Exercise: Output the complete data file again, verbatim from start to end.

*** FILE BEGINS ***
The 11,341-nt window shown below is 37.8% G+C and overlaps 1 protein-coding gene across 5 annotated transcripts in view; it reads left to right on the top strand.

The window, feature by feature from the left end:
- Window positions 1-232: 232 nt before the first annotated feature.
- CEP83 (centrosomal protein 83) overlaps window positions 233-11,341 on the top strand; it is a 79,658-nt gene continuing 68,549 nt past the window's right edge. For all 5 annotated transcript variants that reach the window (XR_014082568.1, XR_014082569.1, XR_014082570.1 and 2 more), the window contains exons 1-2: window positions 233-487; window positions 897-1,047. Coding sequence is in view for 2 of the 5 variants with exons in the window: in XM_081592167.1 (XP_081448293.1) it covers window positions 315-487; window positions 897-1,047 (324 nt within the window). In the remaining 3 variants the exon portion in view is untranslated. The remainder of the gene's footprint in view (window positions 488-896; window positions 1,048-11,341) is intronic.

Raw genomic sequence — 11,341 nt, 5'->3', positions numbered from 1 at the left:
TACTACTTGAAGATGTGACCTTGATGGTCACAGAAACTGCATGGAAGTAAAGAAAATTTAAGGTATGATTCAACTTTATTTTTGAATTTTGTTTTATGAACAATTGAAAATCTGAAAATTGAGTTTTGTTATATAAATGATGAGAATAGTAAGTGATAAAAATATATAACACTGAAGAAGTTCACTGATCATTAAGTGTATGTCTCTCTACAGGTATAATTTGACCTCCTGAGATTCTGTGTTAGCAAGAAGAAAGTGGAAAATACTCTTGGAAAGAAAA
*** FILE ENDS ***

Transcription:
The 11,341-nt window shown below is 37.8% G+C and overlaps 1 protein-coding gene across 5 annotated transcripts in view; it reads left to right on the top strand.

The window, feature by feature from the left end:
- Window positions 1-232: 232 nt before the first annotated feature.
- CEP83 (centrosomal protein 83) overlaps window positions 233-11,341 on the top strand; it is a 79,658-nt gene continuing 68,549 nt past the window's right edge. For all 5 annotated transcript variants that reach the window (XR_014082568.1, XR_014082569.1, XR_014082570.1 and 2 more), the window contains exons 1-2: window positions 233-487; window positions 897-1,047. Coding sequence is in view for 2 of the 5 variants with exons in the window: in XM_081592167.1 (XP_081448293.1) it covers window positions 315-487; window positions 897-1,047 (324 nt within the window). In the remaining 3 variants the exon portion in view is untranslated. The remainder of the gene's footprint in view (window positions 488-896; window positions 1,048-11,341) is intronic.

Raw genomic sequence — 11,341 nt, 5'->3', positions numbered from 1 at the left:
TACTACTTGAAGATGTGACCTTGATGGTCACAGAAACTGCATGGAAGTAAAGAAAATTTAAGGTATGATTCAACTTTATTTTTGAATTTTGTTTTATGAACAATTGAAAATCTGAAAATTGAGTTTTGTTATATAAATGATGAGAATAGTAAGTGATAAAAATATATAACACTGAAGAAGTTCACTGATCATTAAGTGTATGTCTCTCTACAGGTATAATTTGACCTCCTGAGATTCTGTGTTAGCAAGAAGAAAGTGGAAAATACTCTTGGAAAGAAAA